THURROCK MP Jackie Doyle-Price rose on the floor of the House of Commons in the following debate:
Ms Doyle-Price said: It is good to see you in your place, Sir George. I will endeavour to meet your time limit, although as hon. Members know I can talk about the maritime sector till the cows come home.
I would very much like to associate myself with the remarks made by Mr Jones, who has set out as good an exposition as any of why we need to prioritise shipbuilding and the maritime sector. I agree that we often do not celebrate the sector enough. It is very telling that, through the horrendous couple of years of the pandemic, the supermarket shelves stayed full. That is because our maritime sector kept going. I suspect that it is only when things start to go wrong that people start to realise its importance. In that respect, we had something of a stay of execution when there was a slight difficulty in the Suez canal; I do feel that we are perhaps still yet to see the out-turn of the difficulties created by that.
It is great pleasure to contribute to this debate as chairman of the all-party parliamentary maritime and ports group and during London International Shipping Week. We have had a lot to celebrate in the ports sector this week: only yesterday, we heard confirmation from DP World that it is investing a further £400 million in a new berth at London Gateway, and Forth Ports are due to invest a further £1.2 billion in new port facilities at Tilbury3, following hot on the heels of Tilbury2, which I can tell the House took just under a year between planning permission and the ships arriving. That shows how dynamic the sector is. If only our public sector procurement could deliver things as quickly.
That success is very rarely celebrated. I know that I am preaching to the converted when I address all this to the Minister, who has taken on the brief with characteristic ambition and gusto; he is much respected in the sector, and we hope he continues to do the job for quite some time. Could I just ask him to switch his phone off, perhaps?
The right hon. Member for North Durham referred to the fact that maritime is seen as a smokestack industry. When it comes to how public policy makers see the sector, I could agree with him more. They generally do not see it as part of the future, yet it is an intrinsic part of our present. We cannot talk about global Britain or the importance of trade if we do not actually value the means by which we secure that trade. We really do need to make sure that we champion the sector more.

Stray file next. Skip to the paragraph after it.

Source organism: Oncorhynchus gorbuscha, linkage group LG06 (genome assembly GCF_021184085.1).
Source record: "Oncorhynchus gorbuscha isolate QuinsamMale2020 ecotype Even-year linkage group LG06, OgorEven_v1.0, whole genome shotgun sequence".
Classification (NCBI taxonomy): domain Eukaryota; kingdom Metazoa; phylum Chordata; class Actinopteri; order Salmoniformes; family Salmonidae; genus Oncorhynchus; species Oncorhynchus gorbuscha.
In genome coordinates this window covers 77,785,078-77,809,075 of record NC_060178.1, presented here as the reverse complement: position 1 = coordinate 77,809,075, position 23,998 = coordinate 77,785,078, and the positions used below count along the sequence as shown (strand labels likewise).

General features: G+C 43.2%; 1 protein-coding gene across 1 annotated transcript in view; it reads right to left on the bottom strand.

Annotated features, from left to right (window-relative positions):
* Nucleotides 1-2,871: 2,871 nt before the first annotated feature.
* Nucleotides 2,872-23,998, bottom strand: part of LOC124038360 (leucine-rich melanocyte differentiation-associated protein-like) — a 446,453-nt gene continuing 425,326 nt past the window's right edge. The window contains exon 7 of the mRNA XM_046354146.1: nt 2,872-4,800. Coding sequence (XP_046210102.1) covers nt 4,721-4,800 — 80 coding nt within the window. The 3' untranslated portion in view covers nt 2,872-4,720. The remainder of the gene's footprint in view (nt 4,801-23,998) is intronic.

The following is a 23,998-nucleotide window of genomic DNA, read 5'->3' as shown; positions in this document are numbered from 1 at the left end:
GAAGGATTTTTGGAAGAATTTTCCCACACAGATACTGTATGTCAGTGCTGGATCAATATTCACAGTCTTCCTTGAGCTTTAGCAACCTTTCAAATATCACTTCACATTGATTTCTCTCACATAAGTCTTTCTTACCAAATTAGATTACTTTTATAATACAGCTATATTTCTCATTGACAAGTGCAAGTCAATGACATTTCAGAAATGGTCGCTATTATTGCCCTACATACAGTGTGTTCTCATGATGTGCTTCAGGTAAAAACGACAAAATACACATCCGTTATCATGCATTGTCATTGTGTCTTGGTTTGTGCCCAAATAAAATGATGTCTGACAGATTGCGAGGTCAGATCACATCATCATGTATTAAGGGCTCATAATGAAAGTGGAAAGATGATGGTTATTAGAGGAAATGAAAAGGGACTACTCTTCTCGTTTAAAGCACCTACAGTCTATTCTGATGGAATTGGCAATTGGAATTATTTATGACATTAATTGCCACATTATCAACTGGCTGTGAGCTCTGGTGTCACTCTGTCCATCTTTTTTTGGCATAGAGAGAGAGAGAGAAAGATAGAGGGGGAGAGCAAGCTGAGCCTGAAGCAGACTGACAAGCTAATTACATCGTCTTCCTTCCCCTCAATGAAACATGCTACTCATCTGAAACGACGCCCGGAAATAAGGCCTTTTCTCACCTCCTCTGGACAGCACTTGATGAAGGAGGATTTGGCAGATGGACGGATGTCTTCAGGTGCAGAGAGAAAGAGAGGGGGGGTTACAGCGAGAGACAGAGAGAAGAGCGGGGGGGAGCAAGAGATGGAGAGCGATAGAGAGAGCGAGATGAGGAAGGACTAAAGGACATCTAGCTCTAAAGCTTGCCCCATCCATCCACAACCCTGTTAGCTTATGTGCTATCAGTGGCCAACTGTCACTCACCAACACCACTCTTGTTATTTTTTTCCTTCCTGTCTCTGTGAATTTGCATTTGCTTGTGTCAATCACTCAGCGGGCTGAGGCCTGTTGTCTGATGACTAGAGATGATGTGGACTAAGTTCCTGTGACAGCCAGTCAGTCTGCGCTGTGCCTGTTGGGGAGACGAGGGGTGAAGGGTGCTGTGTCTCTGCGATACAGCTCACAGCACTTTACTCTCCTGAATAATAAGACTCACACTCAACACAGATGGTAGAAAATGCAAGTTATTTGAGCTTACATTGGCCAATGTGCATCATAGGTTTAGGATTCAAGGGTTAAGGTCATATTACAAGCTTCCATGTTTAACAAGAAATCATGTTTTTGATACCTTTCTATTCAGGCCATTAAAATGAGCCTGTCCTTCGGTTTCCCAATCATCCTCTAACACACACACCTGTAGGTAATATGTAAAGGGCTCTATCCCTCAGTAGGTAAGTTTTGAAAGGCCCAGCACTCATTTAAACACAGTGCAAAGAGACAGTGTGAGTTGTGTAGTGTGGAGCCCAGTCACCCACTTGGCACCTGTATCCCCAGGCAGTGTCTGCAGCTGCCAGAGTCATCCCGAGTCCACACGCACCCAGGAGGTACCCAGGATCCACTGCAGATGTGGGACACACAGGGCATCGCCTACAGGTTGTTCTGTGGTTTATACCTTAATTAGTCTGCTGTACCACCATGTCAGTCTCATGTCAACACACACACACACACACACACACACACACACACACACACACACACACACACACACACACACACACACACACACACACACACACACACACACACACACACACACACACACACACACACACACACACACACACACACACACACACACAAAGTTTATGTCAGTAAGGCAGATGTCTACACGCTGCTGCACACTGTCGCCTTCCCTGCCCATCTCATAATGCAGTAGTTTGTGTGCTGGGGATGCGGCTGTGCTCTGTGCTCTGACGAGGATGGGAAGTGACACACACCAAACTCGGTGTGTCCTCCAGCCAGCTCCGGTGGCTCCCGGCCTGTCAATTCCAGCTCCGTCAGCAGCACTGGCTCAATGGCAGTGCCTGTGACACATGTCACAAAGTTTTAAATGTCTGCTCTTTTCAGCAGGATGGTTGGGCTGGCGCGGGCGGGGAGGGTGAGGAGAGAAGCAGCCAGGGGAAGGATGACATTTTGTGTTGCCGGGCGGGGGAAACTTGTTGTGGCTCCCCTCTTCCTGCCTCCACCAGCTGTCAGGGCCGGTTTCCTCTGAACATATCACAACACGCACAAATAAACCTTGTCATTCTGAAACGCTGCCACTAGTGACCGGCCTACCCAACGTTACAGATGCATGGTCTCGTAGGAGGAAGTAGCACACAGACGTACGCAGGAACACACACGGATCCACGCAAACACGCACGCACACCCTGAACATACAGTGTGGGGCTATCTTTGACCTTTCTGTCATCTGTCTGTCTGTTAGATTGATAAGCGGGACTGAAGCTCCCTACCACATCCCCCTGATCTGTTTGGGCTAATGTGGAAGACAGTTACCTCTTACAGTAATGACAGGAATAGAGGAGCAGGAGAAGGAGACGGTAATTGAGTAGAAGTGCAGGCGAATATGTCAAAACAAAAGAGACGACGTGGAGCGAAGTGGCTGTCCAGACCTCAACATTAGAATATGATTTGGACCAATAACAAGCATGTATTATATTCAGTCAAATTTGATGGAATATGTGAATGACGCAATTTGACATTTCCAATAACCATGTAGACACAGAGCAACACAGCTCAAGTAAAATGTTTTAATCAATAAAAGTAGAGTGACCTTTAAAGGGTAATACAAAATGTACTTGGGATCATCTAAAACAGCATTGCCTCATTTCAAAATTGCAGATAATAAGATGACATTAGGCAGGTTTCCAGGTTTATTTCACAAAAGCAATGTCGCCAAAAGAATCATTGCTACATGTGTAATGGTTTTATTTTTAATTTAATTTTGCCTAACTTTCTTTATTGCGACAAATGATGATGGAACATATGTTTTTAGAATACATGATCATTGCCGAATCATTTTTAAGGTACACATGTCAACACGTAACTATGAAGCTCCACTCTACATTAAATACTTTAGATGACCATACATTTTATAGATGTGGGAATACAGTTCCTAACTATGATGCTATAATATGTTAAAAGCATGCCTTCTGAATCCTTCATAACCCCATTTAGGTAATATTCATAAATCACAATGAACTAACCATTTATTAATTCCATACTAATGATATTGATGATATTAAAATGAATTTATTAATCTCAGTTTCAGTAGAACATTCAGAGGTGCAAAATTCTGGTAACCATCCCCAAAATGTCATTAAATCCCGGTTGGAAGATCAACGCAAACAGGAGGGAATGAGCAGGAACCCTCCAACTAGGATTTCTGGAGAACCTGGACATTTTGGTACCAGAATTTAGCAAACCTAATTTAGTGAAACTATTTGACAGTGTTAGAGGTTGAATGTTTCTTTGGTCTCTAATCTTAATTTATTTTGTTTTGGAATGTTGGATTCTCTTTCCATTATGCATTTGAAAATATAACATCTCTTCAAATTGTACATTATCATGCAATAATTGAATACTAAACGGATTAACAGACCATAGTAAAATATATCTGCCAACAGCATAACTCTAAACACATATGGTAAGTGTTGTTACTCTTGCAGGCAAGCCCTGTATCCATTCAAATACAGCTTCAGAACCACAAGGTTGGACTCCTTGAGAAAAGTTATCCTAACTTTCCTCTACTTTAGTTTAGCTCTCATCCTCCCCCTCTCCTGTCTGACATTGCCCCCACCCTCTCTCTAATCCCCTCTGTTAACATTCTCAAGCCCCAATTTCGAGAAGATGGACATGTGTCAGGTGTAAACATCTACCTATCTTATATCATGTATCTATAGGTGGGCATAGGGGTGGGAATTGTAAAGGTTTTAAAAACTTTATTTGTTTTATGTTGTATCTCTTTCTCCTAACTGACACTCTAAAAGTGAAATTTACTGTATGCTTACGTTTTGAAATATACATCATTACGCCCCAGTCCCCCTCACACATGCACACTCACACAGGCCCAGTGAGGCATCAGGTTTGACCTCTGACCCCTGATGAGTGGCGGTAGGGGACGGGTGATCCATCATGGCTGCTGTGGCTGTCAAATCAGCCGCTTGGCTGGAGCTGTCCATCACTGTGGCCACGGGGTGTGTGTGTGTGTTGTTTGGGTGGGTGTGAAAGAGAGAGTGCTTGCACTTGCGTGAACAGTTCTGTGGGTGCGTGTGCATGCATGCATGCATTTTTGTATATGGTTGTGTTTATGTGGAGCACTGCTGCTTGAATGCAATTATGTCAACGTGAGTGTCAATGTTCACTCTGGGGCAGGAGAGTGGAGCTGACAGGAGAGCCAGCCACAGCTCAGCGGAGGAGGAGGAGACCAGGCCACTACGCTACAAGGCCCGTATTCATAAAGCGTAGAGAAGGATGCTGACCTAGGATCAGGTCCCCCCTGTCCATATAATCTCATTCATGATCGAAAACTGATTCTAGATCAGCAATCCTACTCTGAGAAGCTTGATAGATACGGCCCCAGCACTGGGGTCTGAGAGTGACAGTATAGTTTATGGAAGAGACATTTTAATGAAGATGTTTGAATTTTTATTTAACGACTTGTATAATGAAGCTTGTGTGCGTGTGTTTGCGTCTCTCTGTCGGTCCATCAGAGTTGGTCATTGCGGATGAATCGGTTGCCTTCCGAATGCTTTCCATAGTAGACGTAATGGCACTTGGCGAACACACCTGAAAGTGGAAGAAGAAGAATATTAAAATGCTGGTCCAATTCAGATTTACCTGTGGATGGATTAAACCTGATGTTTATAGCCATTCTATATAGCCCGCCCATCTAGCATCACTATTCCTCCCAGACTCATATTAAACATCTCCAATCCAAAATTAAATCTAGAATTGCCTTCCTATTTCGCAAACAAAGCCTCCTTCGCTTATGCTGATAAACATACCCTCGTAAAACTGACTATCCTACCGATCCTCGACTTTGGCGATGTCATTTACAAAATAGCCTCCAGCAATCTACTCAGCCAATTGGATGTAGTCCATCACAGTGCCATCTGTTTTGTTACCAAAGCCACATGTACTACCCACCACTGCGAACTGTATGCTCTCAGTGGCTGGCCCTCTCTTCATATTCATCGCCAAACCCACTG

I lose the will to live when I have meetings with public policy makers in my constituency, which is, as I often call it, the port capital of the UK. It is the fastest growing port in the country, yet I still have to tell them that the ports are our future and ask why they are wasting time prattling on about spending money on creative industries, which frankly are never going to contribute as much to the wealth of this country as the maritime sector does.
As Great Britain, it is part of our DNA that we are a maritime nation, but sometimes we say these things and then realise there is not very much to back them up at all. My hon. Friend Peter Aldous put it very well when he talked about how the sector touches on various Departments, because one of the tragedies in how we get things wrong in government and policy making is that so many of these things are siloed. We plonk maritime in the Department for Transport, which has to deal with providing infrastructure for how we get around the country, but maritime is at the heart of how our economy functions in an international way, as well as of employment. We need to get better at making sure that we deal with all those things.
I will make just a couple of final points. First, I totally endorse what Mr Carmichael said about seafarers. I also say gently to the Government that we are very good at lecturing other countries around the world about poor working conditions, but we look the other way when they exist in our sphere of influence; there are many complex reasons why that might be the case, but we must value seafaring and make sure it is adequately compensated. I give my personal thanks to my hon. Friend the Minister for finally getting the cruise sector moving, a sector that has obviously been hit very badly during the pandemic.
I have one final ask before I sit down. I endorse the comments made by the right hon. Member for North Durham about the need to foster investment in new technologies, particularly if net zero is going to mean anything, so I particularly encourage the Minister to look at Windship Technology, which I am hugely excited about. I think it could offer such a big future to this industry, but that technology and innovation is in every danger of going elsewhere if we do not do our bit to support it. I could go on for much longer, but I will sit down now.